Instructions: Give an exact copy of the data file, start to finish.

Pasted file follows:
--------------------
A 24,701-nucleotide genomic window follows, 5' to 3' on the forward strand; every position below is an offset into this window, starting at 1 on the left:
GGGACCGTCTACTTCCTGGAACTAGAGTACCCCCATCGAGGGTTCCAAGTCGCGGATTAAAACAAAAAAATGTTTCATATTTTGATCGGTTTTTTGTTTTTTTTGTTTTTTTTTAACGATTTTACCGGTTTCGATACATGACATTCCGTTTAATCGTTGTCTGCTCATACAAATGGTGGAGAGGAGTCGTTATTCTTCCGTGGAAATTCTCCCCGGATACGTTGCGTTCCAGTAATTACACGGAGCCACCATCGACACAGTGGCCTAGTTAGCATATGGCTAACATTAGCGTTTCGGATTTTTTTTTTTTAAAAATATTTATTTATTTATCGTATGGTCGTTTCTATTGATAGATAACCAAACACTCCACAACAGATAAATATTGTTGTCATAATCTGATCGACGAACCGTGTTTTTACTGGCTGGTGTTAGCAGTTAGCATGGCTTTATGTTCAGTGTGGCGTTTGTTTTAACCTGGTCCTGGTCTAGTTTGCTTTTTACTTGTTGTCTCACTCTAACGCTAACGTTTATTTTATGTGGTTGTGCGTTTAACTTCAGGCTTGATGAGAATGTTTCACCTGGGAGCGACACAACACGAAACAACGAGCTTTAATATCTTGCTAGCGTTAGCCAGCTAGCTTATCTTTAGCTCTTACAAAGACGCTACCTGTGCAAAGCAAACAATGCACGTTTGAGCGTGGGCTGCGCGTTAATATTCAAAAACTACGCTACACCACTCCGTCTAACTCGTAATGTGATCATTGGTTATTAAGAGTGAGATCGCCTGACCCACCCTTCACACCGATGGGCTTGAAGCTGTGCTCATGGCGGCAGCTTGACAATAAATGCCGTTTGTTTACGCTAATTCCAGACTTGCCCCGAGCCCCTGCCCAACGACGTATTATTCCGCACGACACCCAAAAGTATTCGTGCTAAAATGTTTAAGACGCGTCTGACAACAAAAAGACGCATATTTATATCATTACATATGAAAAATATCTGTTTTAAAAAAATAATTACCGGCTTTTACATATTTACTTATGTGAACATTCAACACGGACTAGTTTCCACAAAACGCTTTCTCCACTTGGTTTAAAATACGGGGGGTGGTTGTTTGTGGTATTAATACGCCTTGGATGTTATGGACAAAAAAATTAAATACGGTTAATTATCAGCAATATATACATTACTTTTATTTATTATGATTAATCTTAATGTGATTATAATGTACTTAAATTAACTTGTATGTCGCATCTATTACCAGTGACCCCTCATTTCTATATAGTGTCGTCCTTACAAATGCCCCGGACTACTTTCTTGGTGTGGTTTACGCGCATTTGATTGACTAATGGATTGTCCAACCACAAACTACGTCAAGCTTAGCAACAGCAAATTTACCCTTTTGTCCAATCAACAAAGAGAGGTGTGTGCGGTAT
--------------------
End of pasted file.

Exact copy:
A 24,701-nucleotide genomic window follows, 5' to 3' on the forward strand; every position below is an offset into this window, starting at 1 on the left:
GGGACCGTCTACTTCCTGGAACTAGAGTACCCCCATCGAGGGTTCCAAGTCGCGGATTAAAACAAAAAAATGTTTCATATTTTGATCGGTTTTTTGTTTTTTTTGTTTTTTTTTAACGATTTTACCGGTTTCGATACATGACATTCCGTTTAATCGTTGTCTGCTCATACAAATGGTGGAGAGGAGTCGTTATTCTTCCGTGGAAATTCTCCCCGGATACGTTGCGTTCCAGTAATTACACGGAGCCACCATCGACACAGTGGCCTAGTTAGCATATGGCTAACATTAGCGTTTCGGATTTTTTTTTTTTAAAAATATTTATTTATTTATCGTATGGTCGTTTCTATTGATAGATAACCAAACACTCCACAACAGATAAATATTGTTGTCATAATCTGATCGACGAACCGTGTTTTTACTGGCTGGTGTTAGCAGTTAGCATGGCTTTATGTTCAGTGTGGCGTTTGTTTTAACCTGGTCCTGGTCTAGTTTGCTTTTTACTTGTTGTCTCACTCTAACGCTAACGTTTATTTTATGTGGTTGTGCGTTTAACTTCAGGCTTGATGAGAATGTTTCACCTGGGAGCGACACAACACGAAACAACGAGCTTTAATATCTTGCTAGCGTTAGCCAGCTAGCTTATCTTTAGCTCTTACAAAGACGCTACCTGTGCAAAGCAAACAATGCACGTTTGAGCGTGGGCTGCGCGTTAATATTCAAAAACTACGCTACACCACTCCGTCTAACTCGTAATGTGATCATTGGTTATTAAGAGTGAGATCGCCTGACCCACCCTTCACACCGATGGGCTTGAAGCTGTGCTCATGGCGGCAGCTTGACAATAAATGCCGTTTGTTTACGCTAATTCCAGACTTGCCCCGAGCCCCTGCCCAACGACGTATTATTCCGCACGACACCCAAAAGTATTCGTGCTAAAATGTTTAAGACGCGTCTGACAACAAAAAGACGCATATTTATATCATTACATATGAAAAATATCTGTTTTAAAAAAATAATTACCGGCTTTTACATATTTACTTATGTGAACATTCAACACGGACTAGTTTCCACAAAACGCTTTCTCCACTTGGTTTAAAATACGGGGGGTGGTTGTTTGTGGTATTAATACGCCTTGGATGTTATGGACAAAAAAATTAAATACGGTTAATTATCAGCAATATATACATTACTTTTATTTATTATGATTAATCTTAATGTGATTATAATGTACTTAAATTAACTTGTATGTCGCATCTATTACCAGTGACCCCTCATTTCTATATAGTGTCGTCCTTACAAATGCCCCGGACTACTTTCTTGGTGTGGTTTACGCGCATTTGATTGACTAATGGATTGTCCAACCACAAACTACGTCAAGCTTAGCAACAGCAAATTTACCCTTTTGTCCAATCAACAAAGAGAGGTGTGTGCGGTAT